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Turkey to register its new name Türkiye to UN in coming weeks

Foreign ministry and other state agencies have already made the change, though not everyone is happy with the new initiative
Turkish national flag waves on the July 15 Martyrs' Bridge, known as the Bosphorus Bridge, during the 42nd annual Istanbul Marathon, on 8 November 2020. (AFP)
By Ragip Soylu in Ankara

The Turkish government is planning to change its internationally recognised official name in English to Türkiye by registering it to the United Nations in coming weeks, two Turkish officials told Middle East Eye. 

The government could change the name with a simple notification to the UN registry but the letter "Ü", which isn’t in the nominal Latin alphabet, could be a problem. Türkiye means Turkey in Turkish. 

One senior Turkish official said Ankara hadn't discussed the "Ü" issue with the UN yet, but the source was hopeful that a solution could be found. Some observers said one such remedy could be using "U" instead of "Ü" in the new name. 

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“The exact timing for the name change is still under consideration by the government,” one senior Turkish official told MEE. “But the process is ongoing.” 

A UN spokesperson told MEE that Turkey had contacted them on the prospective name change. 

“The Turkish Permanent Mission has got in touch with UN Protocol to check about the procedure to communicate a change of country name in case this change happens, but we had not received any official communication,” the spokesperson said. 

The name change drive began in December after Turkish President Recep Tayyip Erdogan released a memorandum and asked the public to use Türkiye to describe the country in every language.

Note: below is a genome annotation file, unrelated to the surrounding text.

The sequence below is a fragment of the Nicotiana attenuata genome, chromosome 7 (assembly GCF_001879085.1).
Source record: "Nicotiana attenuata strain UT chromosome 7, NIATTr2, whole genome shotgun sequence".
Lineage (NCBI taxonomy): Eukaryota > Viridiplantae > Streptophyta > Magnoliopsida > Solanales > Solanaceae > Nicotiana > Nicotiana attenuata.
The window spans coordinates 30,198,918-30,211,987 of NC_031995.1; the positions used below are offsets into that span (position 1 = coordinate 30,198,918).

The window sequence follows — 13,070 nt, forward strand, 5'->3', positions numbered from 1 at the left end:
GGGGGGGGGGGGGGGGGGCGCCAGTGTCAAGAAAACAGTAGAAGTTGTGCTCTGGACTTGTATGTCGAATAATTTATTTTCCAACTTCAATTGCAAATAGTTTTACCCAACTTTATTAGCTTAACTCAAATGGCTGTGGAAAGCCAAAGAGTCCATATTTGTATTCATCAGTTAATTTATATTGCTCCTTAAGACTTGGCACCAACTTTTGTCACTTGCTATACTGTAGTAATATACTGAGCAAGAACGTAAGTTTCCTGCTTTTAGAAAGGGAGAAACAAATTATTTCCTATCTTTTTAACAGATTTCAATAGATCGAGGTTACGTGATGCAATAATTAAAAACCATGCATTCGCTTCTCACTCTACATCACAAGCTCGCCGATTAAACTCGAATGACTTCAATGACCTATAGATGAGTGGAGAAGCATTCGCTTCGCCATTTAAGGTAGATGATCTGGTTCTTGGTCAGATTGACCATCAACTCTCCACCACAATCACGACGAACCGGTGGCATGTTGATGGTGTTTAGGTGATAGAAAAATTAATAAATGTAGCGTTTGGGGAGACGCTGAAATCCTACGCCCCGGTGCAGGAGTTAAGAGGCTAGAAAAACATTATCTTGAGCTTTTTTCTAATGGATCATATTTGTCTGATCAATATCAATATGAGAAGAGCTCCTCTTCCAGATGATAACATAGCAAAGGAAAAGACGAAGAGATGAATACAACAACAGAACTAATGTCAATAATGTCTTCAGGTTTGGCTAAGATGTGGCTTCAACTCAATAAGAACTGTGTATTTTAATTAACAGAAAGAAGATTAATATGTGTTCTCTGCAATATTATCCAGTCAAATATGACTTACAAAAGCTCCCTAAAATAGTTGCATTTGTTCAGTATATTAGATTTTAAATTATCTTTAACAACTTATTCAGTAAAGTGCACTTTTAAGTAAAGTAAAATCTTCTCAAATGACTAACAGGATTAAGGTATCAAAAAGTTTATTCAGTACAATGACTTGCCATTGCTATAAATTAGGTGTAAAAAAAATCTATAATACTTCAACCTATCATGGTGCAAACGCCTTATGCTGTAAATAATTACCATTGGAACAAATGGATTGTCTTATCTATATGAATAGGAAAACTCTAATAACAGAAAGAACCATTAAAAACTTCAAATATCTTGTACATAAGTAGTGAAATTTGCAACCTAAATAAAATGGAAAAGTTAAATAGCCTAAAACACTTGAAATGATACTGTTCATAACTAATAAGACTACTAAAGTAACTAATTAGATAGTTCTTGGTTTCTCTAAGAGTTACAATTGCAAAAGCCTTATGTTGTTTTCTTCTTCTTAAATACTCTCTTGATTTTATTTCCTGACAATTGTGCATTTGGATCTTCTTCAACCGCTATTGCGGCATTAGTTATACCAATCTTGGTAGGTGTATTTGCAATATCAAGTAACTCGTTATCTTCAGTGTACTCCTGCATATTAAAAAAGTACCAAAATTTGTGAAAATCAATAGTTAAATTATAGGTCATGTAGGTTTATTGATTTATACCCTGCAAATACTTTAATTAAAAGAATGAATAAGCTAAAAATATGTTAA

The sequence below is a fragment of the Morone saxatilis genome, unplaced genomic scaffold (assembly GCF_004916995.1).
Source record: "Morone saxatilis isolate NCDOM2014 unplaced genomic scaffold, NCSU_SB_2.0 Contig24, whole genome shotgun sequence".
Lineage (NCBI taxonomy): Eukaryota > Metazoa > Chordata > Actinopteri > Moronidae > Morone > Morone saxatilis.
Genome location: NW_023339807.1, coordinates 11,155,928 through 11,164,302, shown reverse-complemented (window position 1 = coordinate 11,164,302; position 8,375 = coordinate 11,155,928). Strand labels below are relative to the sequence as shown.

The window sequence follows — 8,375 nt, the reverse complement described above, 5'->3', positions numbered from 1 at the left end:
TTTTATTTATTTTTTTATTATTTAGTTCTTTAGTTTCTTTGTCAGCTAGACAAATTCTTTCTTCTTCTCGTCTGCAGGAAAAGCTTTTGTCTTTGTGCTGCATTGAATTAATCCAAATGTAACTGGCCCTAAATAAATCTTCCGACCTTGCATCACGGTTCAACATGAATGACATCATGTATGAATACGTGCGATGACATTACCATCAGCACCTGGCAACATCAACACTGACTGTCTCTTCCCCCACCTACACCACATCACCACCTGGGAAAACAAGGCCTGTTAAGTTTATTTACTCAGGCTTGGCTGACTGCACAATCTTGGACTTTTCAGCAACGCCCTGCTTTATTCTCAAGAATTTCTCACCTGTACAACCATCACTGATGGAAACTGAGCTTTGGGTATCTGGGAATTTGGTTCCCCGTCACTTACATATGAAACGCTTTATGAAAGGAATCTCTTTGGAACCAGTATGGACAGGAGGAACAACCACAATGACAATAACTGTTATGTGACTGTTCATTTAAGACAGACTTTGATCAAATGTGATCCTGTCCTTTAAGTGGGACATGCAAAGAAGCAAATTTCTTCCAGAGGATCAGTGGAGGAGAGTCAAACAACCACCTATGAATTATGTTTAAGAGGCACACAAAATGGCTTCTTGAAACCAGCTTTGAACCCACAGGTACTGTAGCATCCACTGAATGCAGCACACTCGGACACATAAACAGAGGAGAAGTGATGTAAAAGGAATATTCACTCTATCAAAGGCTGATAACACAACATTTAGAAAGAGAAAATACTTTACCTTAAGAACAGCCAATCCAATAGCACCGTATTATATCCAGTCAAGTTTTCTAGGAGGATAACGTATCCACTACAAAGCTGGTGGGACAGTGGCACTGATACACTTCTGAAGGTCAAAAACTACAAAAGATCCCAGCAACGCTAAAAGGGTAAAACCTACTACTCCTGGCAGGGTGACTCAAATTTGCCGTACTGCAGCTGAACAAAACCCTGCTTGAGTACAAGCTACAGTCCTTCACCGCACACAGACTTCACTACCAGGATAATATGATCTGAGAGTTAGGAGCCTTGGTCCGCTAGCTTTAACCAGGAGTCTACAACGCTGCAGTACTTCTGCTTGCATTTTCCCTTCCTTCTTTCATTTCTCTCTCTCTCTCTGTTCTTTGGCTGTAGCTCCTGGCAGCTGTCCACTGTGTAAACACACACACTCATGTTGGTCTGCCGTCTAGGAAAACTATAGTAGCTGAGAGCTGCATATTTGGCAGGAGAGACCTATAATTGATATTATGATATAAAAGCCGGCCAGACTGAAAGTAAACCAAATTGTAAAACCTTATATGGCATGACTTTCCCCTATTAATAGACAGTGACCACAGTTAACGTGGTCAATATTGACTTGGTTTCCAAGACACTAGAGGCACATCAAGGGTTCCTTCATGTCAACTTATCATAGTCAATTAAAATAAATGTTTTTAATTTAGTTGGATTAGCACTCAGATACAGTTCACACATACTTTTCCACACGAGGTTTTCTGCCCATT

“Türkiye is accepted as an umbrella brand for our country in national and international venues,” Erdogan said. “Türkiye is the best representation and expression of the Turkish people’s culture, civilization and values.” 

Erdogan, in the same memorandum, advised companies to use “made in Türkiye” instead of “made in Turkey” for their exported goods. And he also instructed the state agencies to use Türkiye in their correspondence, especially with international organisations, instead of Turkey, Turkei and Turquie. 

Initially, the Turkish public hadn't known how seriously to take the initiative. However, publicly funded news networks quickly followed the government's lead.

Anadolu news agency and TRT World now use “Türkiye” in their English-language broadcasts. One TRT World article tried to explain its reasoning by referencing an English dictionary: "Flip through the Cambridge Dictionary and "turkey" is defined as "something that fails badly" or "a stupid or silly person".

The foreign ministry, meanwhile, wasted no time. Its website now welcomes visitors with a “Republic of Türkiye” title. Turkish foreign missions all around the world now also use “Türkiye” in their correspondences. 

Turkey foreign ministry
Turkey's foreign ministry has already adopted Türkiye in its official correspondence and brand (Screengrab)

The people who support the name change say it is all about Turkey’s sovereignty and how it feels better with Türkiye. 

Meryem Ilayda Atlas, a journalist and board member of TRT, says that digitalisation made it easier for everyone to use “Türkiye” in English. 

“Expressing yourself outside the confines of English is a global trend,” she told MEE. “Türkiye is a very old name that has a meaning for us. Now thanks to technology there is no such technical issue to use Türkiye in English texts. In the past the computers wouldn’t recognise it."

Other than Ankara having the sovereign right to call itself whatever it wants, Atlas points to another reason for the change:

'Xenophobic, Islamophobic attacks often liken Turkey to the turkey bird. Preserving a country’s reputation is very important'

- Meryem Ilayda Atlas, journalist

“Xenophobic, Islamophobic attacks often liken Turkey to the turkey bird,” she said. “Preserving a country’s reputation is also very important.” 

Indeed, Turkish students are all familiar with the issue as they learn English. And Turkey being a bird has been a sore point for many Turks for decades. 

A Turkish historian, who spoke anonymously due to his affiliation with a public institute, said that there have been no efforts in the past to change the country’s name.